Allan Soifer, an electronic mailing list administrator, didn't realise a distant hacker had been scanning his home PC for hours. The hacker had found a way in and needed only a password to access Soifer's files. So he pelted the machine with computer-generated words, hoping for a lucky match. Fortunately, neither of the hackers got the goods.
Jarrard escaped catastrophe because a frozen system and an error message the next morning told him something was wrong. He spent two weeks investigating the problem (and learning more than he wanted to know about hacking) before realising that he would have to back up his data files and reformat the hard drive to delete the hacker's self-replicating program. Finally, he installed personal firewall software to guard against future attacks.
Soifer was luckier. Before the attack, he had visited Shields Up (www.grc.com), a Web site dedicated to Internet security advice. Soifer followed its recommendation to down-load and install ZoneAlarm, a free per-sonal firewall program. ZoneAlarm alerted Soifer to the flood of incoming passwords and helped him identify the hacker's ISP. The ISP cut off the intruder's service, but the miscreant could likely open an account with another ISP and continue his misdeeds. And the police are unlikely to take action on any but the largest, most prominent computer crimes.
Hackers come in all flavours. Many are simply curious folks who want to find out how a program or system works. They may not do any harm, and some even provide a service by discovering programming bugs and helping fix them. But malicious or criminal hackers use their skills for devious purposes. Criminal hacking incidents can range from obnoxious to destructive. The latter category includes "denial-of-service" attacks - like those that shut down Internet sites eBay and Yahoo last February when hackers bombarded the sites with data and caused the companies' servers to crash. Is your PC likely to suffer such a massive attack? If you're an individual or small busi-ness user, probably not.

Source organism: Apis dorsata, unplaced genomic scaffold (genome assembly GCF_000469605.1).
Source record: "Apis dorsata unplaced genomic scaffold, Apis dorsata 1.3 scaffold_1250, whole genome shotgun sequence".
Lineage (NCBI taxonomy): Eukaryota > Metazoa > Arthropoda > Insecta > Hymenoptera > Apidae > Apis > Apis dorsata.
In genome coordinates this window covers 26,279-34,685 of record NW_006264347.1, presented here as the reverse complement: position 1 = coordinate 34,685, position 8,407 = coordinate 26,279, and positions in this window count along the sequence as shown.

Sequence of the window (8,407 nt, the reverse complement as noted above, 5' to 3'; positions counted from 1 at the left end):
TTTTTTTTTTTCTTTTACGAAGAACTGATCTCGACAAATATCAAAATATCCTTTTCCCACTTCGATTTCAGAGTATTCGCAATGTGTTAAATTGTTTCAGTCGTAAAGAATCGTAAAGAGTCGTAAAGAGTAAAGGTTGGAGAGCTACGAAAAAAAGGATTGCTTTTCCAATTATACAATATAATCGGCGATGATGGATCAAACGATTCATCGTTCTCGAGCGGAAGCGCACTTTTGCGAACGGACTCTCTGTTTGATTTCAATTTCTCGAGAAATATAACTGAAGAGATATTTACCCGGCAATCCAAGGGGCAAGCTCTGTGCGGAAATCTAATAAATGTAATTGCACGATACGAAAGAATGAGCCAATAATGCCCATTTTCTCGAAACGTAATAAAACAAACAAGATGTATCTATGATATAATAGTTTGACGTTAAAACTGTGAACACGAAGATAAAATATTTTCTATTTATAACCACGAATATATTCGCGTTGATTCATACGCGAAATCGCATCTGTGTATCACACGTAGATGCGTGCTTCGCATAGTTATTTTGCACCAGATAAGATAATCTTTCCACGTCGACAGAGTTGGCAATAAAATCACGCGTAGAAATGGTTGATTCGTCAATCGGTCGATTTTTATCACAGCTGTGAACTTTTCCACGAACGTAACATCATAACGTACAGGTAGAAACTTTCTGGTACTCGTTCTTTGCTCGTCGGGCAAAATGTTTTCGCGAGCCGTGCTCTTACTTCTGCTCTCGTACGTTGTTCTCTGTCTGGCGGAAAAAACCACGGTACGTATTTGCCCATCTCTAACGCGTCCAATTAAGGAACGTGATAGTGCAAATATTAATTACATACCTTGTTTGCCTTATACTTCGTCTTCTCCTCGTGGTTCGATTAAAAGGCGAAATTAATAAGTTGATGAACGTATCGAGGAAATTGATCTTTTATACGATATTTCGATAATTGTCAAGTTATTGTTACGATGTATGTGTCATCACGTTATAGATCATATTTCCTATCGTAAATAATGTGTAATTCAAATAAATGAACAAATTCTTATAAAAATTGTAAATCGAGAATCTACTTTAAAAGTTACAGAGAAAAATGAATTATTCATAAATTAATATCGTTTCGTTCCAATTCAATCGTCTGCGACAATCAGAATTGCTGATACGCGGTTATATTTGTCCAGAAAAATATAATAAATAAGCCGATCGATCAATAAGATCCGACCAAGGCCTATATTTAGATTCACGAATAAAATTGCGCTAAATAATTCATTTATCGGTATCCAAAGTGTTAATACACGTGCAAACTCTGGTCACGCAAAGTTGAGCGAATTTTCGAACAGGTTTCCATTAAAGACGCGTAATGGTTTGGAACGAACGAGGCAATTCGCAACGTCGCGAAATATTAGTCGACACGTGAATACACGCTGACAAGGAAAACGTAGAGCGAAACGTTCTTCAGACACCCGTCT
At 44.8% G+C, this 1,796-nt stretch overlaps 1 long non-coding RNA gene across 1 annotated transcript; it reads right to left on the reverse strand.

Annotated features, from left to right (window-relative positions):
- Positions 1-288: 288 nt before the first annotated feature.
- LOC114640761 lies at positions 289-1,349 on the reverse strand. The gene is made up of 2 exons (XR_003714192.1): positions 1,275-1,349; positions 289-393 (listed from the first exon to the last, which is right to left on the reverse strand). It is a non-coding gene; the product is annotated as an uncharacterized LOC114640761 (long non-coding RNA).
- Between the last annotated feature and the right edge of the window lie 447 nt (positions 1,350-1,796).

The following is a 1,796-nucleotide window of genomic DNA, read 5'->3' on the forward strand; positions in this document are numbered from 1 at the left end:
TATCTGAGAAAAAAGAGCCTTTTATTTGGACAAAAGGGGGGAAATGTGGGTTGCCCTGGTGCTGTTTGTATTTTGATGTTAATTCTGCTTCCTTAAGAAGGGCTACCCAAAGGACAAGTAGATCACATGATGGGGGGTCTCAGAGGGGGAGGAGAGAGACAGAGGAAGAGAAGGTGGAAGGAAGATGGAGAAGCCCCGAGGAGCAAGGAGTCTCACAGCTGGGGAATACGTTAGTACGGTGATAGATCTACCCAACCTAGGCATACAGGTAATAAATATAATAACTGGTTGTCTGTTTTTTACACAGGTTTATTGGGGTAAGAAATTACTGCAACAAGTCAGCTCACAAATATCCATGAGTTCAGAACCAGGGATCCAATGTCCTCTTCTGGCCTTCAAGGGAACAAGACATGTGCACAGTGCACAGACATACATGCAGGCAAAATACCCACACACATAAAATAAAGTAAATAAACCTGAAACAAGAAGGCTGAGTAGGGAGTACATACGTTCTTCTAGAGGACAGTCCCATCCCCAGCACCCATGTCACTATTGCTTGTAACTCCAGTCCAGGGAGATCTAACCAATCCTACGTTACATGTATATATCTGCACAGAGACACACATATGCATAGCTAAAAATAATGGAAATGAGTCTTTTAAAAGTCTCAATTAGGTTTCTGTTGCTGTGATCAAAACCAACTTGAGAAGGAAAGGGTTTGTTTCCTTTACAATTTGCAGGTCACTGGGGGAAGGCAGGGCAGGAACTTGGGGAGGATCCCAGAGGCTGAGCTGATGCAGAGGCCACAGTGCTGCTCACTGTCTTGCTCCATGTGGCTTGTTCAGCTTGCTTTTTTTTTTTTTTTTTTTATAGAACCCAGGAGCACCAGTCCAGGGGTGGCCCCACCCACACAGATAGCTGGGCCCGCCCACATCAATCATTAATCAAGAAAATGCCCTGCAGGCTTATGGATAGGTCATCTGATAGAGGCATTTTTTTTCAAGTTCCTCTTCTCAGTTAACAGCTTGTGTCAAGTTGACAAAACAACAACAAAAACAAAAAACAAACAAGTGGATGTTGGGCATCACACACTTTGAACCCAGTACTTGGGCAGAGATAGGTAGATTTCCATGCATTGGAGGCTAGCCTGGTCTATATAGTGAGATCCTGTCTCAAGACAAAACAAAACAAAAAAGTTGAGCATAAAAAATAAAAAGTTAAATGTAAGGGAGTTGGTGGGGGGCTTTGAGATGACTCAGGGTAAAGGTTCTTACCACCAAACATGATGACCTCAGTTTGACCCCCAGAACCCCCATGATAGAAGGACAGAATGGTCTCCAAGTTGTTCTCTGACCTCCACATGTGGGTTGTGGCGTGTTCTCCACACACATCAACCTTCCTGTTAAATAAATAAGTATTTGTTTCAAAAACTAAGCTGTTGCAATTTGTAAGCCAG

Hacking individual PCs remains a fairly rare phenomenon. Your chances of suffering some type of Internet vandalism are rising, however, especially if you have an uninterrupted, dedicated connection like DSL or cable modem. Fortunately, you can take some simple steps to protect yourself. For most Internet users, changing a few settings, installing a good personal firewall, maintaining updated antivirus software, and using common sense will provide reasonable protection for a small cost.
Play it safe
According to Murphy's Law, anything that can go wrong, will. People are putting more sensitive data (such as financial records) on their PCs, and sending other sensitive data (such as credit card numbers) over the Web. They're also switching from dial-up modem-based service to broadband connections, with continuous service and fixed IP addresses. Meanwhile, hackers are acquiring more devious software tools and putting more potential victims at risk. Hacking will inevitably increase. But the good news is, you can protect yourself now.
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